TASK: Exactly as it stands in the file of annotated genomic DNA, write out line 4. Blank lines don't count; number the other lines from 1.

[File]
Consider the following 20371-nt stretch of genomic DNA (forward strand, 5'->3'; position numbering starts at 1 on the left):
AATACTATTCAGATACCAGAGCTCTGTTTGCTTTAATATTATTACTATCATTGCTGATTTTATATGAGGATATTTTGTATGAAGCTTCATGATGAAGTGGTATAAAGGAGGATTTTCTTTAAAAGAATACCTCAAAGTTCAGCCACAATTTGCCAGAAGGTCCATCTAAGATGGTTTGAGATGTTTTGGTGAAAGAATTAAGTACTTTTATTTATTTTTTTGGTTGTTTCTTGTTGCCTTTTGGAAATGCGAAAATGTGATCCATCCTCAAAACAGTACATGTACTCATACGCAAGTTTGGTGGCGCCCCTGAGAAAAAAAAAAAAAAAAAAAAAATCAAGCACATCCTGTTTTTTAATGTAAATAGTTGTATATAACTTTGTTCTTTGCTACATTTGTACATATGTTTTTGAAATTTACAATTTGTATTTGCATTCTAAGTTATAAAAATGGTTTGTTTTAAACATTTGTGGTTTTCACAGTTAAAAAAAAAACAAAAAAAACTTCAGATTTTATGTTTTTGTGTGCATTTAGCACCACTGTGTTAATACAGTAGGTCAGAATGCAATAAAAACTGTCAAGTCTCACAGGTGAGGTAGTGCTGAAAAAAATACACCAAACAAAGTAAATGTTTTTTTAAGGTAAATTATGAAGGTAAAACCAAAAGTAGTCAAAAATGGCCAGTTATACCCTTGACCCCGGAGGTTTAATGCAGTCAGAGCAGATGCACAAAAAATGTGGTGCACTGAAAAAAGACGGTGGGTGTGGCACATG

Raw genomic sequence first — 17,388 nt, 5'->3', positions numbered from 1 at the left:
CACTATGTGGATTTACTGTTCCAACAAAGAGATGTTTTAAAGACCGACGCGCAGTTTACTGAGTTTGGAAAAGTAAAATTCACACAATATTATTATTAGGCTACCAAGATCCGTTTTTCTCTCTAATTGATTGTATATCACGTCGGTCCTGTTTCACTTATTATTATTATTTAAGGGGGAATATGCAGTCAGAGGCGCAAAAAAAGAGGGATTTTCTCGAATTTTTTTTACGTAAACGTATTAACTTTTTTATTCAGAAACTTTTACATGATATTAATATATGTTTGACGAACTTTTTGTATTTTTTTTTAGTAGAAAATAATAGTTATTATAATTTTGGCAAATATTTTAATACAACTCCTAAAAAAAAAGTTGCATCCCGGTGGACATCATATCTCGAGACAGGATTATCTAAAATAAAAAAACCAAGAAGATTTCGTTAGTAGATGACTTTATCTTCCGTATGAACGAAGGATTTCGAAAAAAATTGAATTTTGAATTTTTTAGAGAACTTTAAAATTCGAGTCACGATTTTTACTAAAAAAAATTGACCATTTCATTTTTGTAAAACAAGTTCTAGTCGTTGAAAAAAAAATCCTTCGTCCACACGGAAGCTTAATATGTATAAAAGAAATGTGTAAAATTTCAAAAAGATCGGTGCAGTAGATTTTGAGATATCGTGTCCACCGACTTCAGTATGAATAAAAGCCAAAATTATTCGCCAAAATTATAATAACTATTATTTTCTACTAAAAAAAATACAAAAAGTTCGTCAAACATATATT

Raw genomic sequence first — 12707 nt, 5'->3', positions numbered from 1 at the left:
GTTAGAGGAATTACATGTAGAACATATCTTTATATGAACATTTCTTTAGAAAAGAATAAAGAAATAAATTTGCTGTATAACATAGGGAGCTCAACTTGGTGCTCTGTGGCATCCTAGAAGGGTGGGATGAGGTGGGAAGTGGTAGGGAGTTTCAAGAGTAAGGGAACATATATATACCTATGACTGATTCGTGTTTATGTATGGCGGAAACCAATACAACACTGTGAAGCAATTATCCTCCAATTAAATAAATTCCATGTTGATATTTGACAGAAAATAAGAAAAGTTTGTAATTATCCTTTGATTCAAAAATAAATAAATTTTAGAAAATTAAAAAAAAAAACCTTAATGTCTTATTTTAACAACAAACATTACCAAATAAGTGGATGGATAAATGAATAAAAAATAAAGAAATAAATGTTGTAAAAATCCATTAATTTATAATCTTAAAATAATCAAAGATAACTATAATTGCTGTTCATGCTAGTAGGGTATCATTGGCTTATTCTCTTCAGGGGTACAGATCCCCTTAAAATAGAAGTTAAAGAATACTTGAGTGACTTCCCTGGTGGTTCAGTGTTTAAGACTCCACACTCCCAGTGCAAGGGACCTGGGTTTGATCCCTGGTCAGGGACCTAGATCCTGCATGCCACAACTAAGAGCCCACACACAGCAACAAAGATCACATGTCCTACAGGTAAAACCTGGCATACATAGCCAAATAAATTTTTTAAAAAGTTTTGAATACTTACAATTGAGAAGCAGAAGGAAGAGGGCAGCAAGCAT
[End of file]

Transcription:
CACTATGTGGATTTACTGTTCCAACAAAGAGATGTTTTAAAGACCGACGCGCAGTTTACTGAGTTTGGAAAAGTAAAATTCACACAATATTATTATTAGGCTACCAAGATCCGTTTTTCTCTCTAATTGATTGTATATCACGTCGGTCCTGTTTCACTTATTATTATTATTTAAGGGGGAATATGCAGTCAGAGGCGCAAAAAAAGAGGGATTTTCTCGAATTTTTTTTACGTAAACGTATTAACTTTTTTATTCAGAAACTTTTACATGATATTAATATATGTTTGACGAACTTTTTGTATTTTTTTTTAGTAGAAAATAATAGTTATTATAATTTTGGCAAATATTTTAATACAACTCCTAAAAAAAAAGTTGCATCCCGGTGGACATCATATCTCGAGACAGGATTATCTAAAATAAAAAAACCAAGAAGATTTCGTTAGTAGATGACTTTATCTTCCGTATGAACGAAGGATTTCGAAAAAAATTGAATTTTGAATTTTTTAGAGAACTTTAAAATTCGAGTCACGATTTTTACTAAAAAAAATTGACCATTTCATTTTTGTAAAACAAGTTCTAGTCGTTGAAAAAAAAATCCTTCGTCCACACGGAAGCTTAATATGTATAAAAGAAATGTGTAAAATTTCAAAAAGATCGGTGCAGTAGATTTTGAGATATCGTGTCCACCGACTTCAGTATGAATAAAAGCCAAAATTATTCGCCAAAATTATAATAACTATTATTTTCTACTAAAAAAAATACAAAAAGTTCGTCAAACATATATT